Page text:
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Karachi

January 18, 2017

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Islamic finance industry urged to tap into CPEC’s full potential  

Islamic finance industry urged to tap into CPEC’s full potential  

Termed an opportunity to channelize excess liquidity into innovative financing instruments, a panel discussion on the China-Pakistan Economic Corridor’s (CPEC) impacts on Pakistan’s Islamic finance industry were brought under discussion, on Tuesday.

Organised by the Institute of Business Administration’s (IBA) Centre for Excellence in Islamic Finance (CEIF), the international forum titled ‘Unlocking Islamic Finance Potential in CPEC and Beyond’ was held at the IBA city campus.

The discussion was led by panellists representing both the governments of Pakistan and China, Islamic finance experts, academicians and regulators. The session focused on how the Islamic finance sector could capitalise on growth opportunities stemming from CPEC and its related projects. 

The corridor, often dubbed a ‘game-changer’ in the South Asian region, primarily consists of US$45 billion worth of aid, provided by China, for domestic infrastructure projects planned by the government of Pakistan.

Since the corridor passed through 27 Muslim countries, it would be wrong to ignore its potential impacts on the field of Islamic finance, observed CEIF Director Ahmed Ali Siddiqui in his opening remarks.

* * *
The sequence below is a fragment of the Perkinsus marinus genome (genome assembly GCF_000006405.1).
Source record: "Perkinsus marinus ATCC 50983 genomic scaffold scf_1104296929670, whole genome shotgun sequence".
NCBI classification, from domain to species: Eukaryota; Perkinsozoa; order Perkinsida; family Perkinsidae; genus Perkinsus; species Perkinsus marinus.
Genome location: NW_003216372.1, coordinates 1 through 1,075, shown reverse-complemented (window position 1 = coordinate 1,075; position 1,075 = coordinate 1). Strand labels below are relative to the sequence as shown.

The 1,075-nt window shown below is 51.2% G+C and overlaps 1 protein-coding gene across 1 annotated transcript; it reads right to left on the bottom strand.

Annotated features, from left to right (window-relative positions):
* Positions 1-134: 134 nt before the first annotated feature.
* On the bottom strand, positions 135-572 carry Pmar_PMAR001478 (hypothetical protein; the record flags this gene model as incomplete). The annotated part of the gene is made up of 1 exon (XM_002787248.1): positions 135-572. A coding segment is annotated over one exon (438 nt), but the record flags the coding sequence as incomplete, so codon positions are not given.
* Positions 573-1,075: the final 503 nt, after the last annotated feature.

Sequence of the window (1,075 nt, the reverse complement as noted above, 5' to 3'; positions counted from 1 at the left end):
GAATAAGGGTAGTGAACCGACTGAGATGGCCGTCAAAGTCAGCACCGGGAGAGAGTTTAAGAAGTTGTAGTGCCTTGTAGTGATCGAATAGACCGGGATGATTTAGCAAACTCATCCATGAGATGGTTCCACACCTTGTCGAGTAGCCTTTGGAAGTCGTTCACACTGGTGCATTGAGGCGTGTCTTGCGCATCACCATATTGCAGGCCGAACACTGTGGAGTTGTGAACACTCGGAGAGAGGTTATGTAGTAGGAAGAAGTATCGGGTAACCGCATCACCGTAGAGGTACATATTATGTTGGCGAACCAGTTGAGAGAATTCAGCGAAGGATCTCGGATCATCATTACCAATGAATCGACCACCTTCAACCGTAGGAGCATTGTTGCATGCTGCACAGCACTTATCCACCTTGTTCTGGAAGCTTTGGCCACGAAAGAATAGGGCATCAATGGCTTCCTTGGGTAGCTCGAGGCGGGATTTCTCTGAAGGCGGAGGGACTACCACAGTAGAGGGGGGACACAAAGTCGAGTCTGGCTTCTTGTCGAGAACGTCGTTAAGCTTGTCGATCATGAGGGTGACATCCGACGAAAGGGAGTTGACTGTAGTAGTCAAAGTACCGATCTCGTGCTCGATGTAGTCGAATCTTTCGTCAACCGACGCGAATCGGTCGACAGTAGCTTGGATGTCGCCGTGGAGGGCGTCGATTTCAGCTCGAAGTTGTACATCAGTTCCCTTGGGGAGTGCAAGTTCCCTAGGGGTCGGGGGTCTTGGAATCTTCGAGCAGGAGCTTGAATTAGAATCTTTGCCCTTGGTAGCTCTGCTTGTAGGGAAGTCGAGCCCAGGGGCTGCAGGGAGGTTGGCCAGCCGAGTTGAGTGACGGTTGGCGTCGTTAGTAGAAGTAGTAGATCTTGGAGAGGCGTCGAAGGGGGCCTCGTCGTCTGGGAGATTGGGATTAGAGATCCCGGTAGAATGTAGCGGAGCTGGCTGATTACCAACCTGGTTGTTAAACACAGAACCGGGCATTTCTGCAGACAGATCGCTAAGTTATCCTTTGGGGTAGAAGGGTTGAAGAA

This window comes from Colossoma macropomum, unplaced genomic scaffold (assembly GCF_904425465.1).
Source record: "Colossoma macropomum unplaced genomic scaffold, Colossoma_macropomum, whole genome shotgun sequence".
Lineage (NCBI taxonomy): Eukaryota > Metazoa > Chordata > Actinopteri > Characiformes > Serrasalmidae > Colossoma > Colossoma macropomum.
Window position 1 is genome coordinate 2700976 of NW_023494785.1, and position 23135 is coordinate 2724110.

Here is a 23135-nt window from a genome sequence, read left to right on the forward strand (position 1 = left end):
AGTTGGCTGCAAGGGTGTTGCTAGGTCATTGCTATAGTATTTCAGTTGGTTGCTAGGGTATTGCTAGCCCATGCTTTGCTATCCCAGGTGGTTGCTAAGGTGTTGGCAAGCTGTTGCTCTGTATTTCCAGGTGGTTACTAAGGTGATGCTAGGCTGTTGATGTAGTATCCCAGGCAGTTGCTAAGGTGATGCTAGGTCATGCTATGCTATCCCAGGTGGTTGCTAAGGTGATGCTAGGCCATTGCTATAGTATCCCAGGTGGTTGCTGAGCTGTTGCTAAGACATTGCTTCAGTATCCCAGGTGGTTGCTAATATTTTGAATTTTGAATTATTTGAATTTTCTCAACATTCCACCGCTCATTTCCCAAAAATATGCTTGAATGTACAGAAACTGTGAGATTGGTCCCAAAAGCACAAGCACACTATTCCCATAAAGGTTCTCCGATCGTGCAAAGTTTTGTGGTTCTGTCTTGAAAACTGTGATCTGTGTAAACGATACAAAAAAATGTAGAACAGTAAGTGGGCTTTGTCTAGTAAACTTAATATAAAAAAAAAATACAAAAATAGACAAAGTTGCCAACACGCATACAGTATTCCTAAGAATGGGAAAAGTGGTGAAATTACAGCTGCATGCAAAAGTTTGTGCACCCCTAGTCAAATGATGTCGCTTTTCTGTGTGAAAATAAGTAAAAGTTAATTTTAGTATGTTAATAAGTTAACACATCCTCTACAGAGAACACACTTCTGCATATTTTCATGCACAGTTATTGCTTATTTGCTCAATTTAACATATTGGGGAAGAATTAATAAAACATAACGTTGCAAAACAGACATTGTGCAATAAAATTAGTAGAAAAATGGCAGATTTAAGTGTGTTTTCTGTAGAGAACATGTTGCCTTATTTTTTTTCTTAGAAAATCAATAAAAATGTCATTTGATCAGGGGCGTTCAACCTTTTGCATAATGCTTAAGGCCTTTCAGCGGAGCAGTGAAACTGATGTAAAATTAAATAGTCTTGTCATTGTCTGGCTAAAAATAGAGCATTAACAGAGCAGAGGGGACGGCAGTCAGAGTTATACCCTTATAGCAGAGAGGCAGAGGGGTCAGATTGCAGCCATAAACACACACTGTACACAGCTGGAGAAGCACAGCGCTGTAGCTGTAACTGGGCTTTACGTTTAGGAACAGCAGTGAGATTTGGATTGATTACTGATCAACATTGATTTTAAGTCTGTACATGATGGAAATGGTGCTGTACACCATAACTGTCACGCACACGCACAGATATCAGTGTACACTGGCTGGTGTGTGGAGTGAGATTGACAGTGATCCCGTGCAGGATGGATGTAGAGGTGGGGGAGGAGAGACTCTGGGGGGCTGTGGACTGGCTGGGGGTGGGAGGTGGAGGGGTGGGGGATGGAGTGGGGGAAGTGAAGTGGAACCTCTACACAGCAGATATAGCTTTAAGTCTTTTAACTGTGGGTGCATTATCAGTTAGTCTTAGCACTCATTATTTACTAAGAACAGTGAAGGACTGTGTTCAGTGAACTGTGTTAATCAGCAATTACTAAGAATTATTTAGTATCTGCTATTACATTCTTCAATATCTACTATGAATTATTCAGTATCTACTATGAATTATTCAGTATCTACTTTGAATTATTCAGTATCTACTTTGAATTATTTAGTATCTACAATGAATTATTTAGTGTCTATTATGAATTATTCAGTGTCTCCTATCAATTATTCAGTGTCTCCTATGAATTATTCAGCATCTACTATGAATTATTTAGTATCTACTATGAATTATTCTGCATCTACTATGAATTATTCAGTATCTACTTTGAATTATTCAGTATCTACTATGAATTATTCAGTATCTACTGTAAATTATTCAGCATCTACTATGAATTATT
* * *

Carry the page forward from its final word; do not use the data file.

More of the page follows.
“We should try to reap maximum benefits from this. Considering Pakistani culture and its majority Muslim population, the onus for ensuring that CPEC’s financing was structured in a Shariah compliant manner, lay on us,” he said.

IBA Dean and Director Dr Farrukh Iqbal said the World Bank’s (WB) work was essentially related to long term financing – funds lent for over thirty years for development purposes. Since CPEC was also a development project, Islamic financing was critical for long term development of finance, but it was yet to be properly exploited by Pakistan and other countries, he added.

However, he cited the Islamic Development Bank in Saudi Arabia as an exception. He further elaborated that Islamic finance was a good instrument to use for long term development finance projects.

His comments were followed by Meezan Bank CEO and President Irfan Siddiqui’s keynote address. Elaborating on how CPEC would be a game-changer, he said it was a project that covered 60 countries – more than half of which were Islamic.

The route would reduce the Western China’s distance from Europe by 5000km - a distance taking around 45 shipping days -, consequently reducing the working capital requirement by a quarter.

The financial expert further added that China was the largest spender on tourism, and if one percent of the tourism money - which the Chinese spend worldwide - was invested in Pakistan the amount would be greater than all incomes the country’s tourism industry generates.

“It is important to understand that CPEC is not just China’s need but also Pakistan’s – creating a win-win situation for both.” He further urged the youth to learn Chinese since the country was one of our friendliest neighbours, considering Pakistan’s hostile relations with India and Afghanistan, and sanctions on Iran, which had adversely affected its economy. 

Deputy governor of the State Bank of Pakistan, Saeed Ahmed, in his address spoke on how global policymakers were taking a keen interest in Islamic banking especially after 2007’s recession.

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